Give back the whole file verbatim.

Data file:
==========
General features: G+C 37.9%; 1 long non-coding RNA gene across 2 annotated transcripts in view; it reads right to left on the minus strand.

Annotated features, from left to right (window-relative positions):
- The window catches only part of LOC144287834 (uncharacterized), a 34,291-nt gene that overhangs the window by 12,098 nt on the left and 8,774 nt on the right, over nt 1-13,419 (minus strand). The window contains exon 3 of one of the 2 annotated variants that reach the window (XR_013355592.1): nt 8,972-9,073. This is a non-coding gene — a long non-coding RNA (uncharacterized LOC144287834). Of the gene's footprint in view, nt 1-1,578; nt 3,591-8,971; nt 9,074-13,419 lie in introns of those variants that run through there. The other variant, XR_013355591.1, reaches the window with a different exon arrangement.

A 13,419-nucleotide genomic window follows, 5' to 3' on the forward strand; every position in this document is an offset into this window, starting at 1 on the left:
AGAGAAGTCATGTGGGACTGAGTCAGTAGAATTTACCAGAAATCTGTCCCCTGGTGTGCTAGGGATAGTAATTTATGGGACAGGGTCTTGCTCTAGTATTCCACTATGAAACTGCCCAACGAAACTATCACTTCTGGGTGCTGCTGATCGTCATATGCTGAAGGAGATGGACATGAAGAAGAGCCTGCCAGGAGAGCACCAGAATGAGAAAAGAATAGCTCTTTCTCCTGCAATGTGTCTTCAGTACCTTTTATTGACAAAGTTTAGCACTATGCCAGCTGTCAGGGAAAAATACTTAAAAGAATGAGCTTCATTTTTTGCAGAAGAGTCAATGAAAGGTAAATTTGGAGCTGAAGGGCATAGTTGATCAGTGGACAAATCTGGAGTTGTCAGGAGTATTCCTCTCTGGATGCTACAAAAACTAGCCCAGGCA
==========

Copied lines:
General features: G+C 37.9%; 1 long non-coding RNA gene across 2 annotated transcripts in view; it reads right to left on the minus strand.

Annotated features, from left to right (window-relative positions):
- The window catches only part of LOC144287834 (uncharacterized), a 34,291-nt gene that overhangs the window by 12,098 nt on the left and 8,774 nt on the right, over nt 1-13,419 (minus strand). The window contains exon 3 of one of the 2 annotated variants that reach the window (XR_013355592.1): nt 8,972-9,073. This is a non-coding gene — a long non-coding RNA (uncharacterized LOC144287834). Of the gene's footprint in view, nt 1-1,578; nt 3,591-8,971; nt 9,074-13,419 lie in introns of those variants that run through there. The other variant, XR_013355591.1, reaches the window with a different exon arrangement.

A 13,419-nucleotide genomic window follows, 5' to 3' on the forward strand; every position in this document is an offset into this window, starting at 1 on the left:
AGAGAAGTCATGTGGGACTGAGTCAGTAGAATTTACCAGAAATCTGTCCCCTGGTGTGCTAGGGATAGTAATTTATGGGACAGGGTCTTGCTCTAGTATTCCACTATGAAACTGCCCAACGAAACTATCACTTCTGGGTGCTGCTGATCGTCATATGCTGAAGGAGATGGACATGAAGAAGAGCCTGCCAGGAGAGCACCAGAATGAGAAAAGAATAGCTCTTTCTCCTGCAATGTGTCTTCAGTACCTTTTATTGACAAAGTTTAGCACTATGCCAGCTGTCAGGGAAAAATACTTAAAAGAATGAGCTTCATTTTTTGCAGAAGAGTCAATGAAAGGTAAATTTGGAGCTGAAGGGCATAGTTGATCAGTGGACAAATCTGGAGTTGTCAGGAGTATTCCTCTCTGGATGCTACAAAAACTAGCCCAGGCA